At the October
Agenda Review and Action Sessions, the Indianapolis Public Schools Board of
School Commissioners addressed topics including transportation, STEM
programming, arts education and an exciting new after-school initiative.
IPS is proud to
participate in the Any Given Child Indy initiative. This inspiring partnership
with the Arts Council of Indianapolis and The Kennedy Center aims to increase
equity in arts opportunities for all IPS students in kindergarten through Grade
8. As we enter the second year of this initiative, Ernest Disney-Britton,
director of Grant Services & Education Partnerships at the Arts Council, and IPS
Deputy Superintendent for Academics Dr. Wanda H. Legrand shared an update with
In the first
year of Any Given Child Indy, a group of dedicated partners on our Community
Arts Team prepared surveys for 53 arts organizations and all IPS schools. These
surveys created baseline data on arts education offerings, gauged perceptions
on partnering with IPS schools, identified barriers to arts education and
identified schools currently underserved in the arts. Across the board, lack of
funding and time constraints were identified as the main obstacles our schools
and partners face when it comes to the arts.
Arts Team came up with an action plan for year two of the initiative to address
gaps and barriers identified in the data. Four strategic committees are
connecting Any Given Child veterans with our community supporters to find ways
- Increase professional development
- Create an online database connecting
schools with partner organizations
- Seek new funding sources and to prioritize
instructional gaps by discipline.
is excited to partner with the Indianapolis Indians and local public safety
officials to pilot the RightFit Program in three schools – Daniel
Webster School 46, Wendell Phillips School 63, and Meredith Nicholson School 96
– beginning in January 2017.
program will incorporate tutoring and after-school activities facilitated by
generous volunteers from law enforcement and other public-safety organizations,
along with a healthy meal before students are transported safely home. This
supplement to our existing after-school programming will offer an opportunity
for our students to engage in fun and age-appropriate events while building
positive relations with supportive public-safety agencies and officers.
of the programming and activities will focus on wellness through nutrition and
exercise to promote healthy habits. A public celebration of this new initiative
will take place at the Indianapolis Indians Victory Field complex on Wednesday,
received an informational update on a proposed Innovation Network School,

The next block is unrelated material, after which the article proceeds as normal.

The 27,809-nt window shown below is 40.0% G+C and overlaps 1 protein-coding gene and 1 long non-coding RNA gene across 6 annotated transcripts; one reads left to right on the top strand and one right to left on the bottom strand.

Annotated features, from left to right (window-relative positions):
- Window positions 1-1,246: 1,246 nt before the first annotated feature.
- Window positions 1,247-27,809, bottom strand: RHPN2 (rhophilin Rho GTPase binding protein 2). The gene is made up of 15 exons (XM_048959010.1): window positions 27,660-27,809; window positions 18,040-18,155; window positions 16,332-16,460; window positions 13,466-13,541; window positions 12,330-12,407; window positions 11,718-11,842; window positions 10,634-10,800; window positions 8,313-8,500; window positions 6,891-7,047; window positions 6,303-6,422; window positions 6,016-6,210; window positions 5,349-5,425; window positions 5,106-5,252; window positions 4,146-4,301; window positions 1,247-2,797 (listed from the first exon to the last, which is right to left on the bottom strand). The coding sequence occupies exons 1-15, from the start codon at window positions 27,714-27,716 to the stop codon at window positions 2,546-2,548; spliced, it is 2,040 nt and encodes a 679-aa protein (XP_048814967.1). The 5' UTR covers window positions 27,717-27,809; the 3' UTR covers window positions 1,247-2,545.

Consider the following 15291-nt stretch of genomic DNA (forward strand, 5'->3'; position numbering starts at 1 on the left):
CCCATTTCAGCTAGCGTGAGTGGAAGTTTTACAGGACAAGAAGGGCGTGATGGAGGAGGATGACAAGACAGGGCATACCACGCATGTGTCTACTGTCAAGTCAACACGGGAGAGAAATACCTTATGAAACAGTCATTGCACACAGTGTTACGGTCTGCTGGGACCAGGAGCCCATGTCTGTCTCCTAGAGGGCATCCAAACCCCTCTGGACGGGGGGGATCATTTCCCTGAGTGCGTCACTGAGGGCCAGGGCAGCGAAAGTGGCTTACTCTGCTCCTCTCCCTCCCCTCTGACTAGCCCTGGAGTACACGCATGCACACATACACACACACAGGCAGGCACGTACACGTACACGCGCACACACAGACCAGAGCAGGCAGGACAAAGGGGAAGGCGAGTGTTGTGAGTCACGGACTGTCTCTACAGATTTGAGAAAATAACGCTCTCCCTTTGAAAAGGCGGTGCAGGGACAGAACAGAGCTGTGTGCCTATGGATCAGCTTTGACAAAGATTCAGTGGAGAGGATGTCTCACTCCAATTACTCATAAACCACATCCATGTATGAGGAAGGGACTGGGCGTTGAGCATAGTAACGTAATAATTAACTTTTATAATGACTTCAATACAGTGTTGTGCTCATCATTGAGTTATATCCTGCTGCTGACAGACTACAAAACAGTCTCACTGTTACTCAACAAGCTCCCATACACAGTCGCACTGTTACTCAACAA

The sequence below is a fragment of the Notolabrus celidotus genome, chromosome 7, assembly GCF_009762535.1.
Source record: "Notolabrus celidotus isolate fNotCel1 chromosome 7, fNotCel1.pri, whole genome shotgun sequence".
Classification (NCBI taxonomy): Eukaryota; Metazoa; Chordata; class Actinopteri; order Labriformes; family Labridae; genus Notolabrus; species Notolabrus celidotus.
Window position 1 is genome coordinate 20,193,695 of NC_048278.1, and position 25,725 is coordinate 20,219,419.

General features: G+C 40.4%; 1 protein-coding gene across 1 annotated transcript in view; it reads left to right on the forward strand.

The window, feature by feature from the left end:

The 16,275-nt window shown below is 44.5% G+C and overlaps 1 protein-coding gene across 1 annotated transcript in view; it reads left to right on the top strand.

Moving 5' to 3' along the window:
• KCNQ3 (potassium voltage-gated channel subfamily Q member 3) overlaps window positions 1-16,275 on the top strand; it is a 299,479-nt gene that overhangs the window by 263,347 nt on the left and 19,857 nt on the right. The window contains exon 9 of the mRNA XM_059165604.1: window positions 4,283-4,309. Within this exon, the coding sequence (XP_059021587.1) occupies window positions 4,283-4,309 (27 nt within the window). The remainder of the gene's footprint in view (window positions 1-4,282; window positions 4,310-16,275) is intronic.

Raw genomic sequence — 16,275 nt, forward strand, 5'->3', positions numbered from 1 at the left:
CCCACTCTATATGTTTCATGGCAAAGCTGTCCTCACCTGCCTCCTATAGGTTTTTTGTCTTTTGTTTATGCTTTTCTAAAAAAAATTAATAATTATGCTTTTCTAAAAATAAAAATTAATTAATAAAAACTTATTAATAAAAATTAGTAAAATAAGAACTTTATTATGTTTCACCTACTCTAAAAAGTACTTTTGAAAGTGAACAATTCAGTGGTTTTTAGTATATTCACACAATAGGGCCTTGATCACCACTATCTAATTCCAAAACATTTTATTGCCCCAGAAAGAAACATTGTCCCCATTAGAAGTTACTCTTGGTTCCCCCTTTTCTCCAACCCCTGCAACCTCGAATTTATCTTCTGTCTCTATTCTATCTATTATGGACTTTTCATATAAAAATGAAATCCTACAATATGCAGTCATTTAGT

Ignite Achievement Academy. Brooke Beavers and Shy-Quon Ely II, co-heads of the academy, received a fellowship from
the Mind Trust for their work on this proposed school model, which would
utilize an accelerated curriculum focusing on neuro-scientific instruction and
emphasizing physical, nutritional and mental wellness. Project-based learning
would also play a major role in classroom instruction. Beavers and Ely shared
that their school model would center on four pillars of achievement:
accelerated academics; habits of success; excellence in enrichment; and
scholar, family and staff motivation. The full presentation from Ignite Academy
can be viewed here.
the Way Expansion
Thanks to a
generous $250,000 investment from American Structurepoint, IPS is in the
process of expanding our Project Lead the Way (PLTW) programming. PLTW is
engaging curriculum for the K-12 continuum that focuses on problem-solving skills
while giving students insight into career pathways in STEM fields. Ben Carter,
IPS director of Career and Technical Education, shared an update with commissioners
on the expansion of this popular program. Last school year, we had four schools
participating in this model; by the spring of 2019, we will have 22 schools
involved. Over the summer, 16 educators received intensive training to
implement PLTW in their schools. This fall, school sites are conducting ongoing
training sessions to ensure this model is implemented appropriately in our
schools. Modules will bring STEM topics to life for our students in a variety
of ways, including:
- Students in Grades K-5 learn the basics of
computer science and coding through an animated storytelling module.
- Students in middle school grades will
learn how to turn a two-dimensional design into a 3-D model. In our schools,
they are designing an ankle brace and building a prototype for testing.
- Our high school students will participate
in lessons geared toward career pathways, including computer science, where
they will learn to analyze code as they design and build an Android App.
The full PLTW
presentation, including information on participating and future schools, can be
continued discussion with IPS operations leaders about the proposed
three-tiered transportation schedule. This potential revision to the current
bus schedule would facilitate increased efficiency in the use of our transportation
resources, with an estimated cost savings of $2 million annually. This schedule
would reduce the total number of buses required to transport all students, and
would allow for more extra-curricular transportation opportunities.
schedule shift would be the 11 elementary schools proposed for tier two;
these schools currently begin at 9:05 or 9:15 a.m., but would begin at 8:15
a.m. under the proposed model. Schools in this tier were intentionally selected
due to their location and length of routes. Conversations with families and
school communities will continue before any action is recommended for the
Board. The full transportation presentation can be found here.